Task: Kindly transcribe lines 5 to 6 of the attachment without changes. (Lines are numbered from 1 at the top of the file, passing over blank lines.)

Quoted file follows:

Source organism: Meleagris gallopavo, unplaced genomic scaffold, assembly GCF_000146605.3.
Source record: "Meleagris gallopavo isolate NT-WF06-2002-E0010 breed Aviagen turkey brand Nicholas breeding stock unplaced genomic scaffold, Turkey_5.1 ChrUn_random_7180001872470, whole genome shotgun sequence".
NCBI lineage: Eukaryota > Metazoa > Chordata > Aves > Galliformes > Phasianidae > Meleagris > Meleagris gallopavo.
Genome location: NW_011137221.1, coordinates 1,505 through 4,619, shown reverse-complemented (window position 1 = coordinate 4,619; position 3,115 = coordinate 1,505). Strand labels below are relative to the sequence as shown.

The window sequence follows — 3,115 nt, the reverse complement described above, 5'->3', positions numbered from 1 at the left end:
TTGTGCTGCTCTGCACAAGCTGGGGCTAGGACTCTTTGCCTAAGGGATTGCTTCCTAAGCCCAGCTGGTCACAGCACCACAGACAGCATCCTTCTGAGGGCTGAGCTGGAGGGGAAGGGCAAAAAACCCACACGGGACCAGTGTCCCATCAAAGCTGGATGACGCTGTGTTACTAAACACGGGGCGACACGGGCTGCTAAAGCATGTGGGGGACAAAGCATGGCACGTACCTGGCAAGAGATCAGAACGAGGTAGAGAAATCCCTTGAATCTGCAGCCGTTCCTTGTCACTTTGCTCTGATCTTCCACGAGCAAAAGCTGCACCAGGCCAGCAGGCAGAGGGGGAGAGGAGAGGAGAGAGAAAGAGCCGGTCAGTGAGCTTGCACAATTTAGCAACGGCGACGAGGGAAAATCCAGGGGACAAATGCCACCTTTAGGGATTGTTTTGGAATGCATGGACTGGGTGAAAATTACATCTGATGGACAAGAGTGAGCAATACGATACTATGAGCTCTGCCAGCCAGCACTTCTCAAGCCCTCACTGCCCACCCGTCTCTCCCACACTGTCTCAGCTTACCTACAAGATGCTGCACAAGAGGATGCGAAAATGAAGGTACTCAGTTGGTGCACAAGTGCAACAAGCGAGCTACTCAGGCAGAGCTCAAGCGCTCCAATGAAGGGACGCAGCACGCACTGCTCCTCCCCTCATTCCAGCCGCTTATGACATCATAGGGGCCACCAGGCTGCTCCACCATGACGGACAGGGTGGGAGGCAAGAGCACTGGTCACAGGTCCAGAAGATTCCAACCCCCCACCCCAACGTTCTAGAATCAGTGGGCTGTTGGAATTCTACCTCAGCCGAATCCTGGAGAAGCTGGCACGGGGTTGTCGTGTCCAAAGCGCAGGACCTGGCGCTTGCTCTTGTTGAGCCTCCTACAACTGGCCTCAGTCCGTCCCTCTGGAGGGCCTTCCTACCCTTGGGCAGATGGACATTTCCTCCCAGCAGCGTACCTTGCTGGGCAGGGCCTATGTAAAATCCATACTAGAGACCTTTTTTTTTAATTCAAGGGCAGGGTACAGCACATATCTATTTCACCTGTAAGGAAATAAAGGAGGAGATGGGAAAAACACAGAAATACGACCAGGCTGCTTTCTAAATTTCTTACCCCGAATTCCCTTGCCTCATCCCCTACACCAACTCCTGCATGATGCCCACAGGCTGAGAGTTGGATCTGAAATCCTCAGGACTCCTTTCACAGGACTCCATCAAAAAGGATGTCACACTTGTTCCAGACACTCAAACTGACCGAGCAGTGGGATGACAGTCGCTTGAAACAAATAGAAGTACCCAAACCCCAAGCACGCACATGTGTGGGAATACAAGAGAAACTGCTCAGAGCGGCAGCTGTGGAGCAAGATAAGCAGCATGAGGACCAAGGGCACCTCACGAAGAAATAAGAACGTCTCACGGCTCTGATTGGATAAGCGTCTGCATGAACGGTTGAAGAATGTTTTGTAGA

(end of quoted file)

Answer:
The window sequence follows — 3,115 nt, the reverse complement described above, 5'->3', positions numbered from 1 at the left end:
TTGTGCTGCTCTGCACAAGCTGGGGCTAGGACTCTTTGCCTAAGGGATTGCTTCCTAAGCCCAGCTGGTCACAGCACCACAGACAGCATCCTTCTGAGGGCTGAGCTGGAGGGGAAGGGCAAAAAACCCACACGGGACCAGTGTCCCATCAAAGCTGGATGACGCTGTGTTACTAAACACGGGGCGACACGGGCTGCTAAAGCATGTGGGGGACAAAGCATGGCACGTACCTGGCAAGAGATCAGAACGAGGTAGAGAAATCCCTTGAATCTGCAGCCGTTCCTTGTCACTTTGCTCTGATCTTCCACGAGCAAAAGCTGCACCAGGCCAGCAGGCAGAGGGGGAGAGGAGAGGAGAGAGAAAGAGCCGGTCAGTGAGCTTGCACAATTTAGCAACGGCGACGAGGGAAAATCCAGGGGACAAATGCCACCTTTAGGGATTGTTTTGGAATGCATGGACTGGGTGAAAATTACATCTGATGGACAAGAGTGAGCAATACGATACTATGAGCTCTGCCAGCCAGCACTTCTCAAGCCCTCACTGCCCACCCGTCTCTCCCACACTGTCTCAGCTTACCTACAAGATGCTGCACAAGAGGATGCGAAAATGAAGGTACTCAGTTGGTGCACAAGTGCAACAAGCGAGCTACTCAGGCAGAGCTCAAGCGCTCCAATGAAGGGACGCAGCACGCACTGCTCCTCCCCTCATTCCAGCCGCTTATGACATCATAGGGGCCACCAGGCTGCTCCACCATGACGGACAGGGTGGGAGGCAAGAGCACTGGTCACAGGTCCAGAAGATTCCAACCCCCCACCCCAACGTTCTAGAATCAGTGGGCTGTTGGAATTCTACCTCAGCCGAATCCTGGAGAAGCTGGCACGGGGTTGTCGTGTCCAAAGCGCAGGACCTGGCGCTTGCTCTTGTTGAGCCTCCTACAACTGGCCTCAGTCCGTCCCTCTGGAGGGCCTTCCTACCCTTGGGCAGATGGACATTTCCTCCCAGCAGCGTACCTTGCTGGGCAGGGCCTATGTAAAATCCATACTAGAGACCTTTTTTTTTAATTCAAGGGCAGGGTACAGCACATATCTATTTCACCTGTAAGGAAATAAAGGAGGAGATGGGAAAAACACAGAAATACGACCAGGCTGCTTTCTAAATTTCTTACCCCGAATTCCCTTGCCTCATCCCCTACACCAACTCCTGCATGATGCCCACAGGCTGAGAGTTGGATCTGAAATCCTCAGGACTCCTTTCACAGGACTCCATCAAAAAGGATGTCACACTTGTTCCAGACACTCAAACTGACCGAGCAGTGGGATGACAGTCGCTTGAAACAAATAGAAGTACCCAAACCCCAAGCACGCACATGTGTGGGAATACAAGAGAAACTGCTCAGAGCGGCAGCTGTGGAGCAAGATAAGCAGCATGAGGACCAAGGGCACCTCACGAAGAAATAAGAACGTCTCACGGCTCTGATTGGATAAGCGTCTGCATGAACGGTTGAAGAATGTTTTGTAGA